Today there is rather more of a challenge to the Daily Telegraph’s Sue Mott’s nicely observed view of the gaffer’s ideal football wives as “She Who Must Be At The Hairdressers”. Managers are still moved, on occasion, to argue that wives should stay in the beauty parlour or in the kitchen, but this is beginning to sound a little outdated, even in football. Vicky Oyston is a well- established Chair at Blackpool, of course; the formidable la Peschisolido still runs amok at St. Andrews. But, if football wives have lives – or views – of their own, as they tend to these days, then further “complications” are still likely to arise.

It seemed natural for many last season, for example, to roundly abuse David Beckham just because his fiancée happens to be attractive, famous and successful. Who, after all, even in these times of alleged female-friendly “new” football, could let that opportunity go by? Other football matters are now at hand for Beckham-abusers, of course, but “Posh” will still get an obscene and offensive airing this season, no doubt.

A little while back Shelley Webb, Neil’s obviously better half, reportedly got on the wrong side of Alex Ferguson for suggesting, rather appropriately, putting in a creche at OT so she could better pursue her own broadcasting career. Ferguson bristled. Eventually, Shelley got her wish; Neil, of course, soon after got the big shove.

Are times changing, then? Perhaps. Even perpetually laddish Dave Bassett wrote recently in his autobiography about moving football jobs just to be closer to his family. However, most recently of all, David Unsworth’s transfer from West Ham to Villa and then to Everton has highlighted the tensions involved in a world where a “long term move” may actually mean a few months holed up in a sterile hotel in case the manager gets sacked, form is lost, or someone comes in with a better offer. A footballer who actually listens to his wife is still likely to be publicly ridiculed for having given up his trousers to an interfering, fire-breathing ogress. Get a grip, Dave.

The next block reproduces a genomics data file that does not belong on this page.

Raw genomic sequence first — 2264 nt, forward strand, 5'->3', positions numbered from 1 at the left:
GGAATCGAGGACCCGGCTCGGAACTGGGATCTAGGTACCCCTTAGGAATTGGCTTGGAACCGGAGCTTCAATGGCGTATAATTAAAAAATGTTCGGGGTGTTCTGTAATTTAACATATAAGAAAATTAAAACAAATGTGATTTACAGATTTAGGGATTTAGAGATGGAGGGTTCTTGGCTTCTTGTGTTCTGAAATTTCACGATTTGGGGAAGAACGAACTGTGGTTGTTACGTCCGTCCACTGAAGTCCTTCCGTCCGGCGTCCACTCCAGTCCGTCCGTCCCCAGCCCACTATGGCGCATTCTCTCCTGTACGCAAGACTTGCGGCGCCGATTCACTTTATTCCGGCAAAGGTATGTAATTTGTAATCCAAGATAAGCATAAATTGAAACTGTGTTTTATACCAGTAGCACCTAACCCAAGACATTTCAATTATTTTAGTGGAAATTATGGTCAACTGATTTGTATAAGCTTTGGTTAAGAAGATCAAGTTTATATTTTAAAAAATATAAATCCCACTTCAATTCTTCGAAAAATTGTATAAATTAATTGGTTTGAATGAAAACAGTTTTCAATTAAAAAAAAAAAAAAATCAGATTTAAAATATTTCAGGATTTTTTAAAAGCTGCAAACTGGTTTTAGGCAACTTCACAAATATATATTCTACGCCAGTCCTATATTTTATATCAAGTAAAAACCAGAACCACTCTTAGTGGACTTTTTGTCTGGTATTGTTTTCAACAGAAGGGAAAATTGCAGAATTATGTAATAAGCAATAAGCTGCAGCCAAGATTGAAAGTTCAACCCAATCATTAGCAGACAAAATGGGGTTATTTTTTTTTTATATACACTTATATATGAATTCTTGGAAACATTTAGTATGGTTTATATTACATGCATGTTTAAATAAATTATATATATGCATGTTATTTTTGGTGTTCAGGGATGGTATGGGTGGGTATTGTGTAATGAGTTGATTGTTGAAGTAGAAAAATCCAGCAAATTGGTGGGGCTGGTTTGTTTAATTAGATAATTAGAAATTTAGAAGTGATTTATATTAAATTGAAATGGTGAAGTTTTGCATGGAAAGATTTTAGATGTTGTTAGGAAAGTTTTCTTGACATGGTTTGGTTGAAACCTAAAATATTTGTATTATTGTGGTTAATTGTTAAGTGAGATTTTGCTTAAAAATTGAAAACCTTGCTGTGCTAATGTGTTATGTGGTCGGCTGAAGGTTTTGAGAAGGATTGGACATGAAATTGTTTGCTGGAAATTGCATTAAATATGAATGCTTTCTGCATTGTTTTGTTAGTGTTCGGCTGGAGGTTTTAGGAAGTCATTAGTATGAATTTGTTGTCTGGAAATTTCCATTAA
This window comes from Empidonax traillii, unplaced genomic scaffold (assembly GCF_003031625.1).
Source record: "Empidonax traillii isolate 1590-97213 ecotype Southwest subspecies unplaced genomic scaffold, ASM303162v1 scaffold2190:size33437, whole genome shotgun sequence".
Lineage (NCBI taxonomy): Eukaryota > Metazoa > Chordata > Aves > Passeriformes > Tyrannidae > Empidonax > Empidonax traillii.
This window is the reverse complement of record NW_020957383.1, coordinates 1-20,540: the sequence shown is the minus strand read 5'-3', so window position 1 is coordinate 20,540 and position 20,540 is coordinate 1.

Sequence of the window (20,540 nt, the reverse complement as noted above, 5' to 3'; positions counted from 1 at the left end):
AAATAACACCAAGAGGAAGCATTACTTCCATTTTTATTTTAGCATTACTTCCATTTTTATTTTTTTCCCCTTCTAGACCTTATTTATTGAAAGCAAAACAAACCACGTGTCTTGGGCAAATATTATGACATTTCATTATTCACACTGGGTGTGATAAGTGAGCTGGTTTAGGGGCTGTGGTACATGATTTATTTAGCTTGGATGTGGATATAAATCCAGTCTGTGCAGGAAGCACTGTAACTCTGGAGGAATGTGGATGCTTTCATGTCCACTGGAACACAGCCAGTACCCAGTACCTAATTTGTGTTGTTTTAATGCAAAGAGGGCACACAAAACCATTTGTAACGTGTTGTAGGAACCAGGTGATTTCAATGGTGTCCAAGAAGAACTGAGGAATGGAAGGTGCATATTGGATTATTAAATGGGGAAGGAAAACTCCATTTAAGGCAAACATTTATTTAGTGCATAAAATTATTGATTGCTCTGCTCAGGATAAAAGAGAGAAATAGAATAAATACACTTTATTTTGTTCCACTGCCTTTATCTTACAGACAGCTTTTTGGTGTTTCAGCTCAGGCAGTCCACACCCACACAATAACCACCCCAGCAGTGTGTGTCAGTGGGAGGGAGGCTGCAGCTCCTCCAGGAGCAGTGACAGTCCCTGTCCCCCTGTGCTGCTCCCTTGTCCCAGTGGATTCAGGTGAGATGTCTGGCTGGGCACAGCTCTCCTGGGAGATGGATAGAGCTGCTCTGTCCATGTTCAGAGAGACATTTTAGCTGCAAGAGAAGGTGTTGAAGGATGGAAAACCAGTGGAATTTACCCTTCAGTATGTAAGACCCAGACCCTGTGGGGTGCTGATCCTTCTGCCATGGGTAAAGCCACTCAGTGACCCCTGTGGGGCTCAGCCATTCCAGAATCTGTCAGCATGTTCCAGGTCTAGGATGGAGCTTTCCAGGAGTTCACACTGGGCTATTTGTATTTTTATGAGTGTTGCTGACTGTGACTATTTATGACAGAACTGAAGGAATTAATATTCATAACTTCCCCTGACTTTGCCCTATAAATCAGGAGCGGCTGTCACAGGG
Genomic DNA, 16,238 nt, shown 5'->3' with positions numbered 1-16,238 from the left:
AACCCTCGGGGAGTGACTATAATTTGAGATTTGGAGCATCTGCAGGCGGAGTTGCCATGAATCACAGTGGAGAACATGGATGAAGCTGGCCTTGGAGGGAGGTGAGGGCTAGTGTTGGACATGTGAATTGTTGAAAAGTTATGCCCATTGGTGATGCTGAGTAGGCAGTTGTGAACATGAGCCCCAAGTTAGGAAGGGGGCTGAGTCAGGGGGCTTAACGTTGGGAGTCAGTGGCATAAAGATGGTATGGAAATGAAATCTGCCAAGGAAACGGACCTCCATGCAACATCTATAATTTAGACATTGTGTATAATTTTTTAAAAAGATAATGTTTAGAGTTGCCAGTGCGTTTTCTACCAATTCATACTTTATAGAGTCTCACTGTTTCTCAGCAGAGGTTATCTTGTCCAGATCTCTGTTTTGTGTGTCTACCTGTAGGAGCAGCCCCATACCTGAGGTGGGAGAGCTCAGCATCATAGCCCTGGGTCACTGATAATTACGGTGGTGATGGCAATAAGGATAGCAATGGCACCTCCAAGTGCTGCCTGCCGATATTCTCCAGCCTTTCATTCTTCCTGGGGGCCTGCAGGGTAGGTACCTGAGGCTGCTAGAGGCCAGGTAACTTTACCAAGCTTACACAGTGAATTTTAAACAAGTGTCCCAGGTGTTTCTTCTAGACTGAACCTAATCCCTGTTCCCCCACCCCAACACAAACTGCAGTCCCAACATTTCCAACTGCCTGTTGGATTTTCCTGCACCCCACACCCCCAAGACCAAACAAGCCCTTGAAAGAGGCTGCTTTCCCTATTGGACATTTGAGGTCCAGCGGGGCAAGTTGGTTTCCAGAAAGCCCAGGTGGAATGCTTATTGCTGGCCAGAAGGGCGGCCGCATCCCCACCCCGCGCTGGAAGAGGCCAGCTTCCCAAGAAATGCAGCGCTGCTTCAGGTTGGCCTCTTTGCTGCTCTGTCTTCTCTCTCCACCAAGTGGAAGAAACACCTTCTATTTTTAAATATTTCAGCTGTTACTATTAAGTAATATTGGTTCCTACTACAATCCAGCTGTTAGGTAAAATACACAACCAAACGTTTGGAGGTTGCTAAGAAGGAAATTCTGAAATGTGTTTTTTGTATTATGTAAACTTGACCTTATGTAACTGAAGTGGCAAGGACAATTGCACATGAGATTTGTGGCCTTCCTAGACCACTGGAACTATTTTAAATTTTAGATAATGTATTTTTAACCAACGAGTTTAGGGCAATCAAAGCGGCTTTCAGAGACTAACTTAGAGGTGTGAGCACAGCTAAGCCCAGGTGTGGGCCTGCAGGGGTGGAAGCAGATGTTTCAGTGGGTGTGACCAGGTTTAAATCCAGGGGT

Going to Villa, just for a few days, clearly was hardly rocket science, but did the Unsworths really deserve all that “Your dinner’s on the table” crap for owning up to a family mistake and for trying to rectify it? The response to his predicament also shows that, even in an era where some managers are just beginning to talk about dealing with players as adults rather than potentially naughty and cossetted schoolboys, how little attention is devoted to the fact that the clubs’ most expensive commodities come complete with real lives which deserve some protection and support from their employers. No wonder some players move clubs so fast and so often. And no wonder so many big money signings play so badly.

All this means that maybe some football wives are no longer willing simply to be “bought”, unconsulted, along with their feted partners, or to pick up the pieces after some tabloid-reported jolly. No bad thing. Some aspects of the home lifestyle may look seductive enough, but it ain’t all sugar and spice. Ask Sheryl, Shelley, Sam, Victoria and the rest.

From WSC 140 October 1998. What was happening this month